The Houston Astros lost the 2021 World Series on Tuesday night, dropping Game 6 to the Atlanta Braves to fall 4-2 in the best-of-seven Fall Classic. The Astros will now head into a winter that promises both uncertainty and change.

One aspect the Astros will have to address right away is their managerial position. Dusty Baker, who has captained the team the past two seasons, does not have a contract heading forward. It appears the Astros will keep Baker in tow, as the two sides are "working it out," per Jon Heyman of MLB Network. Earlier this week, USA Today's Bob Nightengale reported that Houston owner Jim Crane would negotiate with Baker soon on a new one- or two-year agreement.

The Astros first hired Baker early last year, after dismissing AJ Hinch for his role in the sign-stealing scandal. (Hinch had been suspended for a season; he's subsequently resurfaced in the same role with the Detroit Tigers.) At the time, Baker had been out of work since the end of the 2017 season despite leading the Washington Nationals to 192 wins over two years in charge.

Baker, 72 years old, became the first manager to ever lead five different franchises to the postseason last year. In two seasons at the helm, he's guided the Astros to a 124-98 record, or a 55.9 winning percentage. Baker, for his career, has amassed a 53.4 winning percentage, as well as 1,987 regular season victories.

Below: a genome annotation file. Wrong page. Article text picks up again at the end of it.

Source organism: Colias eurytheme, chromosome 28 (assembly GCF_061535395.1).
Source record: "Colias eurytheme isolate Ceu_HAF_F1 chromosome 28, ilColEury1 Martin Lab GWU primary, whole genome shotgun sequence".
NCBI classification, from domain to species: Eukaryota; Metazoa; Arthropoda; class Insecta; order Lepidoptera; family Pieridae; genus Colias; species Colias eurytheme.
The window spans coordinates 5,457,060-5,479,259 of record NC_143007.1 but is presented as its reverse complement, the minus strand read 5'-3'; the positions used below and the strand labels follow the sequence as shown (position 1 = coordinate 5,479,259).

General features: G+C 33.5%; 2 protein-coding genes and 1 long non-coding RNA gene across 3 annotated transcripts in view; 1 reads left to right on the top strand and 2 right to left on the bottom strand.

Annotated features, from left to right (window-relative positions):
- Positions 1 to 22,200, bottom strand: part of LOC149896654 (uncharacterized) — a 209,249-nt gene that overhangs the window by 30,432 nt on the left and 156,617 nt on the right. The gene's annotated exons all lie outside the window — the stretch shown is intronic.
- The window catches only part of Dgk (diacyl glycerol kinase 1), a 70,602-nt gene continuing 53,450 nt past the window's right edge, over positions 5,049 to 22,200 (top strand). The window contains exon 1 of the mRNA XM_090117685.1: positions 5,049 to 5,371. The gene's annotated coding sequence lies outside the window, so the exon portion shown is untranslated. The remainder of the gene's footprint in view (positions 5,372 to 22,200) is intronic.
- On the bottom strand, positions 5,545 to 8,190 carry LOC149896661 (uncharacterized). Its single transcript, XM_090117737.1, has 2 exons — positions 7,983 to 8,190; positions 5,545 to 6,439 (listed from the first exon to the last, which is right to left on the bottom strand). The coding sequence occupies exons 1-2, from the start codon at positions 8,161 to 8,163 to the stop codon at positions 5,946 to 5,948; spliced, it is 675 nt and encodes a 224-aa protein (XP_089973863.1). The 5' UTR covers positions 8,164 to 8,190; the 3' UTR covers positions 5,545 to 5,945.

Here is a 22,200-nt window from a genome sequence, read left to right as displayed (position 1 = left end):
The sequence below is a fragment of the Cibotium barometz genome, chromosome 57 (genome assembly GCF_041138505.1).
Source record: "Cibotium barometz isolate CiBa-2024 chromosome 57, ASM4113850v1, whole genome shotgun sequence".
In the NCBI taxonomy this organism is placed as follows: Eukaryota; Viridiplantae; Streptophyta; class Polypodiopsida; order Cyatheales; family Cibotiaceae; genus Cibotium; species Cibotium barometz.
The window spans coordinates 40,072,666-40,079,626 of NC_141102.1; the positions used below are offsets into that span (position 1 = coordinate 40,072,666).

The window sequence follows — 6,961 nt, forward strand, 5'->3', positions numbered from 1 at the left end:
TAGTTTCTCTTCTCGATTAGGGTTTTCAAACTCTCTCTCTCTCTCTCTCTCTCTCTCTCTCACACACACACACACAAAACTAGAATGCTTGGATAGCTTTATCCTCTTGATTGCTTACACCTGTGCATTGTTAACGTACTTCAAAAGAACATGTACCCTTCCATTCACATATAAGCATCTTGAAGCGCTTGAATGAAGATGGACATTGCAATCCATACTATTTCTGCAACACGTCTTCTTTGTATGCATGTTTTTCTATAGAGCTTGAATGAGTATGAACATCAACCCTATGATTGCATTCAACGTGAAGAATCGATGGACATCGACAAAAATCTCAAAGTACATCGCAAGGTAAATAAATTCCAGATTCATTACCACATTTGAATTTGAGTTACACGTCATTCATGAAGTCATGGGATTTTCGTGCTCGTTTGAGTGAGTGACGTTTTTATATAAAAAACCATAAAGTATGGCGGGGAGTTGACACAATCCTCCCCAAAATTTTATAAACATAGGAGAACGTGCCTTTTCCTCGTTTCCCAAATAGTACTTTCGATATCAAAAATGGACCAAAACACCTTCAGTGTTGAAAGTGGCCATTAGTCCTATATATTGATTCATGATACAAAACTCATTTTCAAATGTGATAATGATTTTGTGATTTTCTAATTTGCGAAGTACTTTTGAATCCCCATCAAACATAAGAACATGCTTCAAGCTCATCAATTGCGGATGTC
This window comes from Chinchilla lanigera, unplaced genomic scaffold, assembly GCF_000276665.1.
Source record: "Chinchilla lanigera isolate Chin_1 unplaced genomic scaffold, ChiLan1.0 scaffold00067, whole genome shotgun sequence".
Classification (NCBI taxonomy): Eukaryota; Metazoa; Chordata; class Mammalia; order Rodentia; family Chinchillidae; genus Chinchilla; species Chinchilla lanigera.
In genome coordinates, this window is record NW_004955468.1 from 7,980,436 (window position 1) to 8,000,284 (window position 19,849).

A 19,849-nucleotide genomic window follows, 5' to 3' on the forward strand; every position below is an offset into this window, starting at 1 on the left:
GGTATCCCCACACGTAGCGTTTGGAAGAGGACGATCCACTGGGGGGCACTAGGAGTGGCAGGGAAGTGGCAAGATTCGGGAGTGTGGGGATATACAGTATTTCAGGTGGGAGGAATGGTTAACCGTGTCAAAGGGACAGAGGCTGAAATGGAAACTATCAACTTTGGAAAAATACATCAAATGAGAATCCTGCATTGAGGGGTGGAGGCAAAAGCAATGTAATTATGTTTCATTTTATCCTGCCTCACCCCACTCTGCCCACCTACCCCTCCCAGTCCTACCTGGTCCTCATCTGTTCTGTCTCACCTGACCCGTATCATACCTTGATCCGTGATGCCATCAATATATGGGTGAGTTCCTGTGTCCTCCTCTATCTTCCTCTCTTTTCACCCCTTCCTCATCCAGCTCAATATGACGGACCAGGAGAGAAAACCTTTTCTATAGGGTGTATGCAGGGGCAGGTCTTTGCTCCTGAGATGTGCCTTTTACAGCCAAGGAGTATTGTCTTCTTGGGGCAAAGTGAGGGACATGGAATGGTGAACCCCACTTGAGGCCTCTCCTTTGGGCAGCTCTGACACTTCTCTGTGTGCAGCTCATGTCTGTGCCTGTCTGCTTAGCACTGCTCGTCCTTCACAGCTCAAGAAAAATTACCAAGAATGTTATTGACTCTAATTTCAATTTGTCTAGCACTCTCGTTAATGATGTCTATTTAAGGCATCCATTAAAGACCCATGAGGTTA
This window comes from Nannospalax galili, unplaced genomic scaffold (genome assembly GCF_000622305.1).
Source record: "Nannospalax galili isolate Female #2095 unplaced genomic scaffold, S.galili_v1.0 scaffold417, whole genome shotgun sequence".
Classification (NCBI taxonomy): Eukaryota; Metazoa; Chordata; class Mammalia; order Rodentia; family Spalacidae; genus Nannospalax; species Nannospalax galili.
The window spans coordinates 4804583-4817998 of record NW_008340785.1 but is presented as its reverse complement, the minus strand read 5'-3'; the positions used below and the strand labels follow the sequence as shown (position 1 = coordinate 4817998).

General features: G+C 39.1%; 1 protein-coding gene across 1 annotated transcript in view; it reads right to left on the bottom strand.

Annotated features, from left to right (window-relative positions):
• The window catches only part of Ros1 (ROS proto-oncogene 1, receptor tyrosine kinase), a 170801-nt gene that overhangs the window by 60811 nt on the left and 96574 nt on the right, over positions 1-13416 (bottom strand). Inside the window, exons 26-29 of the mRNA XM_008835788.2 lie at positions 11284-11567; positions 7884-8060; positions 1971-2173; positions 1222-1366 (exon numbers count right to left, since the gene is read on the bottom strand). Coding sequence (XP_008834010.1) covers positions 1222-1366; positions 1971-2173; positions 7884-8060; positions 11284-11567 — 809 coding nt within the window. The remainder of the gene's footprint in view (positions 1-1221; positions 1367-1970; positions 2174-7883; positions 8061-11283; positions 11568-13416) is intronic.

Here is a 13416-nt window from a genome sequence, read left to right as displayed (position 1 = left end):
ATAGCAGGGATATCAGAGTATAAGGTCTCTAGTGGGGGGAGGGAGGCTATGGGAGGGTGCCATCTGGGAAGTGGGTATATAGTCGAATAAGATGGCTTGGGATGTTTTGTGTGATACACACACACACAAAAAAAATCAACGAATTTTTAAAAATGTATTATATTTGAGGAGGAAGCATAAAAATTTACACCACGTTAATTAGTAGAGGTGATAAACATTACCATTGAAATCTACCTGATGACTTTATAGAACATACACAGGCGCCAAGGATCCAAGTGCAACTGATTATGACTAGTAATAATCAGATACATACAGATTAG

"I've still got some unfinished business. I mean, I love these guys over here. I love the town of Houston. The fans are behind us," Baker told reporters after the Game 6 loss. "...What can you do? Except go home, take a shower, figure out how you're going to come back and win it next year. Look, last year we got one game short of the World Series, and this year we were two games short of the championship. So I guess that's progress."

The only thing that Baker hasn't accomplished as a manager is win the World Series. He's come close on a couple of occasions now, including this fall and then with the San Francisco Giants in 2002, but winning the title has proven elusive. Nevertheless, it appears that Baker will get at least one more chance at it as Houston's manager.